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Psychiatric Morbidity and Service Use Among Elderly People

Published online by Cambridge University Press:  14 November 2008

Ann Bowling
Affiliation:
Senior Lecturer, Needs Assessment Unit, Joint Department of General Practice and Primary Health Care, The London Hospital Medical College and St Bartholomew's Medical School, London
Morag Farquhar
Affiliation:
Research Fellow

Abstract

There is some evidence in the literature of increased demand on health services by adults with psychiatric morbidity. Among people over retirement age these associations appear weaker. Results from three independent, but comparable, surveys of elderly people living in London and Essex are presented in relation to their use of health and social services. Psychiatric morbidity was found to be a poor predictor of service use. Level of functional ability and, in some cases, age were both stronger predictors of use of a selection of these services among the two samples from the urban area. Age was a stronger predictor of use of home help and meals on wheels services among the younger urban sample aged 65–85. The model had little explanatory power in relation to use of general practitioner services. The study also indicated that the semi-rural sample had better reported health status and functional ability than the samples in the urban area. Use of health and social services was also lower in the semi-rural areas.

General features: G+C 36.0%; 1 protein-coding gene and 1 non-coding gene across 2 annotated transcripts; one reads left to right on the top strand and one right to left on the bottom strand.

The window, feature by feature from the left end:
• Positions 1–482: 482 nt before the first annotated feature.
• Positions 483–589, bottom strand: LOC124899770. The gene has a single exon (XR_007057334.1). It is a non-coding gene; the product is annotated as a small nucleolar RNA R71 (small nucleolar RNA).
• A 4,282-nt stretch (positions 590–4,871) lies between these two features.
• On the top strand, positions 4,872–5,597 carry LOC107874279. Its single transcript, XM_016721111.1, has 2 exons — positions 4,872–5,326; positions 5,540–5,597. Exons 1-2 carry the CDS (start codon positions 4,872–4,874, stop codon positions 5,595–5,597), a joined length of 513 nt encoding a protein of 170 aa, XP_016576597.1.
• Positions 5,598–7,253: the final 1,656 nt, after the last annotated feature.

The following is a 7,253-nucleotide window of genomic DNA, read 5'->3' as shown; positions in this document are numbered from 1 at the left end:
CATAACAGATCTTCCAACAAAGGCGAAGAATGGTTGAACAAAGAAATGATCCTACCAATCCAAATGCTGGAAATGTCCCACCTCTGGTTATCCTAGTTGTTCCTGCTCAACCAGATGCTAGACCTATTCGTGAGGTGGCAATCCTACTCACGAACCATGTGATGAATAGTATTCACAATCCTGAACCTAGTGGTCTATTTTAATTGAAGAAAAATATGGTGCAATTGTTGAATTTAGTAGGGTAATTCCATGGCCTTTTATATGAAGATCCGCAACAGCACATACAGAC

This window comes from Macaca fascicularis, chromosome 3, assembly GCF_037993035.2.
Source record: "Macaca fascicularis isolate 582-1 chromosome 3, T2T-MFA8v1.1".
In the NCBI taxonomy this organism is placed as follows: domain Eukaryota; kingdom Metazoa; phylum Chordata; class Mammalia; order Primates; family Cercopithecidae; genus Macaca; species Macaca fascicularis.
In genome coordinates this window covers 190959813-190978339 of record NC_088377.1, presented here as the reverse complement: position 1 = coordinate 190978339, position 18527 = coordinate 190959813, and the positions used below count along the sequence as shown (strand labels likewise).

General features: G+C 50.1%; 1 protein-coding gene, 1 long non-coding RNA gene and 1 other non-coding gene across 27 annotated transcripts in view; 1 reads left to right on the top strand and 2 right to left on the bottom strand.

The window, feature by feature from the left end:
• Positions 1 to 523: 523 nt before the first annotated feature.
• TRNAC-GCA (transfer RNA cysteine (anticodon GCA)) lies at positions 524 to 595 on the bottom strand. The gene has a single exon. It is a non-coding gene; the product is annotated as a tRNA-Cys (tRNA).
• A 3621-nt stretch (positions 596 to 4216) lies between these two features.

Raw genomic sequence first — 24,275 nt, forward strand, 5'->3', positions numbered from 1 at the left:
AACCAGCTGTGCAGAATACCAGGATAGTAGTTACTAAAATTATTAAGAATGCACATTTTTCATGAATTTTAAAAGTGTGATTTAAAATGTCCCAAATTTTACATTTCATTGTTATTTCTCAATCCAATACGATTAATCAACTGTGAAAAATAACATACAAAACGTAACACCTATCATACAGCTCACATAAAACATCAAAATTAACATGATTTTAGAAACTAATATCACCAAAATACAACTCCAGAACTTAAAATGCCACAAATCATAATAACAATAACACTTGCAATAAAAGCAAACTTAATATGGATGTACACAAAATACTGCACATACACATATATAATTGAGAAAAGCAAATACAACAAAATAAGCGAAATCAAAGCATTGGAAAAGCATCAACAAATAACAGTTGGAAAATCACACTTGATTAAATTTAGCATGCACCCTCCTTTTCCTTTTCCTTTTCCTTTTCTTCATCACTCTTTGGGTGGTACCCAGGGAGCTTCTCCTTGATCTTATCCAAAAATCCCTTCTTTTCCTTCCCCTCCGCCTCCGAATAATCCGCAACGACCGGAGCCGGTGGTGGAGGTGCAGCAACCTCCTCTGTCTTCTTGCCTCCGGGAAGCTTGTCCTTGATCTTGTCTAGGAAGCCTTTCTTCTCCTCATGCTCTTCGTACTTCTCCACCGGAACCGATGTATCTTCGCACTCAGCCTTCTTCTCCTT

Type
Research Article
Copyright
Copyright © Cambridge University Press 1991

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